Temple Opera Block

The Temple Opera Block (and Opera House) before 1896, photographer unknown. [Image: Duluth Public Library]

 201–205 East Superior Street | Architects: McMillen & Stebbins | b. 1889 | Extant (mostly)

Ask most Duluthians where the Temple Opera Block is and they likely won’t be sure what you’re talking about. The three-story building at 201 East Superior Street, just west of the NorShor Theatre, was originally constructed to be one of the Zenith City’s grand architectural statements at the time of Duluth’s rebirth. It’s hard to tell by looking at it, but “that brownstone building next to the NorShor” once stood seven stories tall and was capped with an onion-shaped copper dome designed to look out on all four directions of the compass.

Masons have made their mark on Duluth since before the Zenith City was even a city. They established Palestine Lodge No. 79 in Duluth on January 29, 1870, with Colonel J. B. Culver installed as first grand master. When Duluth became a city two months later in March, 1870, Culver was elected the community’s first mayor. Duluth’s second mayor, Clinton Markell, was also a mason, as were many other community leaders over the years, including W. W. Spalding, William Sargent, Mayor Trevanion Hugo, Walter Van Brunt, Robert Whiteside, Bernard Silberstein, and William McGonagle. In fact just about any man in Duluth with business or political aspirations joined the Masons. Thomas McGilvray and William Patton, Duluth’s city engineers who oversaw the construction of the aerial bridge, were both masons. Patton, in fact, was considered “one of the leading masons of the world” when he died and was one of four charter members of the King Solomon Temple of England; two of the three others were U.S. presidents Teddy Roosevelt and William Howard Taft.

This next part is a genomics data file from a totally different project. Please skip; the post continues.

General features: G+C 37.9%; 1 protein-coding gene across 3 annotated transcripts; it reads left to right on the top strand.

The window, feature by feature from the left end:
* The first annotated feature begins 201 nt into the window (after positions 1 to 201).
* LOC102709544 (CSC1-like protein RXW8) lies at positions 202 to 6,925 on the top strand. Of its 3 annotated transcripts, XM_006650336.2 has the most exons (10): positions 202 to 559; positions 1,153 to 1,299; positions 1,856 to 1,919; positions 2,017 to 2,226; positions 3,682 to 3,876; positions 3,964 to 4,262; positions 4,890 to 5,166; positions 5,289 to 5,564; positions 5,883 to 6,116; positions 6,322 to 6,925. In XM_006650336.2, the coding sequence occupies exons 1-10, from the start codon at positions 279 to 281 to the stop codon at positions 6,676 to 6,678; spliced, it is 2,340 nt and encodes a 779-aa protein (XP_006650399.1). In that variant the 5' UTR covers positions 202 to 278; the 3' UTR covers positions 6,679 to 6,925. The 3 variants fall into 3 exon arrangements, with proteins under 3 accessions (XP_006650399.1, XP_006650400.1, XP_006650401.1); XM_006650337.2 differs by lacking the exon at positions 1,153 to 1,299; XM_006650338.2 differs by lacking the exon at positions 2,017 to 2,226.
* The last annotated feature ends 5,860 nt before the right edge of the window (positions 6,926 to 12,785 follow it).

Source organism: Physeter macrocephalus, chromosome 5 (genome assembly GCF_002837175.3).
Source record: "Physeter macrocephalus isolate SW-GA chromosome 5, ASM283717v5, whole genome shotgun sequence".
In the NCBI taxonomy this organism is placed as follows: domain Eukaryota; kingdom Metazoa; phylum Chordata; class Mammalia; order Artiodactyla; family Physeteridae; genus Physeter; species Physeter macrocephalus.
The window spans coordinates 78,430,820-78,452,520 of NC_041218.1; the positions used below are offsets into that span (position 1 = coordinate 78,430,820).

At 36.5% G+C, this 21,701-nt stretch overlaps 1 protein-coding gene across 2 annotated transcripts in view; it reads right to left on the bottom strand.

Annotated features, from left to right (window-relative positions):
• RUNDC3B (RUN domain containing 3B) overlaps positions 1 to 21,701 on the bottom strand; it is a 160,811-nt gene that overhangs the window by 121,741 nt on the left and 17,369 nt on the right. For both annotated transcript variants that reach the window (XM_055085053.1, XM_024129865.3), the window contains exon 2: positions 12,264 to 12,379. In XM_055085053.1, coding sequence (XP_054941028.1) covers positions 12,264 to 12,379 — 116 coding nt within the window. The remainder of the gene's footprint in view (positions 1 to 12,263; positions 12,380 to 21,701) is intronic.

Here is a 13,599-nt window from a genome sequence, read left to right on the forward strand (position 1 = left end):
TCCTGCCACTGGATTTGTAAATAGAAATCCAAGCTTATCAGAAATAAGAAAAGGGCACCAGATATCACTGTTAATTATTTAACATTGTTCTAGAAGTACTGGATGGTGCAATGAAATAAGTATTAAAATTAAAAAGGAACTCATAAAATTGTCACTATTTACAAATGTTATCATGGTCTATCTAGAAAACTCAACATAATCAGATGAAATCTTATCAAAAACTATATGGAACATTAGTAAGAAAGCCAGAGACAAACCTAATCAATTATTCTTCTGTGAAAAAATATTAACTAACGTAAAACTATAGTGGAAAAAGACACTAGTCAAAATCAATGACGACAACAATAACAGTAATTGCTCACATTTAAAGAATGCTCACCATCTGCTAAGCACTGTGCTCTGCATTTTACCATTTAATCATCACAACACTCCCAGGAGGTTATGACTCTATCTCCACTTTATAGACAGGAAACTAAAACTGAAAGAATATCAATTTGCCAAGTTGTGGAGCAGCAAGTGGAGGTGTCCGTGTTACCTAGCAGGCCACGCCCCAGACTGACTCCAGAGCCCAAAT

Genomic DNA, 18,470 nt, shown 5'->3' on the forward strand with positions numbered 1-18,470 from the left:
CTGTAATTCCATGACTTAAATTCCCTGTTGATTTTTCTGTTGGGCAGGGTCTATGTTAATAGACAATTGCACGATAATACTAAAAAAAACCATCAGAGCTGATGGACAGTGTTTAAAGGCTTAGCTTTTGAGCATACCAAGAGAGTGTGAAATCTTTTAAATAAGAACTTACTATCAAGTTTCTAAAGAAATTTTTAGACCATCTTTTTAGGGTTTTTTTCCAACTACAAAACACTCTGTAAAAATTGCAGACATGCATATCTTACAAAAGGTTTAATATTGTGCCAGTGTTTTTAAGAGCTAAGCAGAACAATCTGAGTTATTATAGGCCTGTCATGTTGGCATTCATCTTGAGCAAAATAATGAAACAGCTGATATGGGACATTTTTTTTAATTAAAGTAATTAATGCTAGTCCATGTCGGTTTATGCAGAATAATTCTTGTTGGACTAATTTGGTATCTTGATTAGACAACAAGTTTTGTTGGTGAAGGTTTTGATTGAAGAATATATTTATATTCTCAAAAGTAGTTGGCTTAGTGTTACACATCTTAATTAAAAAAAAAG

In the 1870s Duluth’s masons had built themselves a modest wooden temple at the northeast corner of Superior Street and Second Avenue East. By 1888 Duluth had seen it all: a boom in 1869, a bust in 1873, reduced to village status in 1877, and finally, in 1887, a rebirth as a city. Grand municipal buildings were being erected: an armory for Duluth’s Third Regiment on First Street and Second Avenue West, a County Jail and Sheriff’s home at Sixth Avenue and East Third Street, and a grand City Hall with a matching police headquarters and jail next door, to be built across the street from the temple at the southwest corner of Superior Street and Second Avenue East. Both of the city’s municipal buildings were designed by Oliver Traphagen in the Richardsonian Romanesque style popular at the time, highly decorative buildings faced with brownstone, terra cotta and brick. Construction on City Hall was scheduled to be complete in 1889.

Duluth’s Masons, driven by Duluth pioneer real estate developer J. D. Ray, decided the time was ripe for the old wooden temple to be replaced with a building as grand—if not more grand—than city hall. Ray hired Charles McMillen and  Edward Stebbins to design a temple in the Romanesque style that would complement Traphagen’s work across the street. Ray was quite familiar with the architects’ work, having hired them to build his home and that of his son and business partner, Robert. Stebbins designed many Minneapolis schools and the Kenwood Parkway house made famous in the opening credits of the “Mary Tyler Moore Show” (Tyler Moore’s character, Mary Richards, lived in the house).

Before drawings were complete Duluth’s 1883 Grand Opera House was consumed by fire on January 28, 1889. Considered Duluth’s architectural “pride and joy,” the opera house was not only the seat of culture in the Zenith City but also contained the offices of the Kitchi Gammi Club, the Chamber of Commerce, and the Ladies Literary Society, which essentially operated as Duluth’s library.

So Ray had the architects add an opera house to the plans to fill the void left by the loss of the Grand Opera House. It was a separate but connected building behind the temple with an entrance off Second Avenue. He hired Oscar Cobb to design the theater’s auditorium and grand covered entrance. That addition led to the buildings’ names: The Temple Opera House and the Temple Opera Block.

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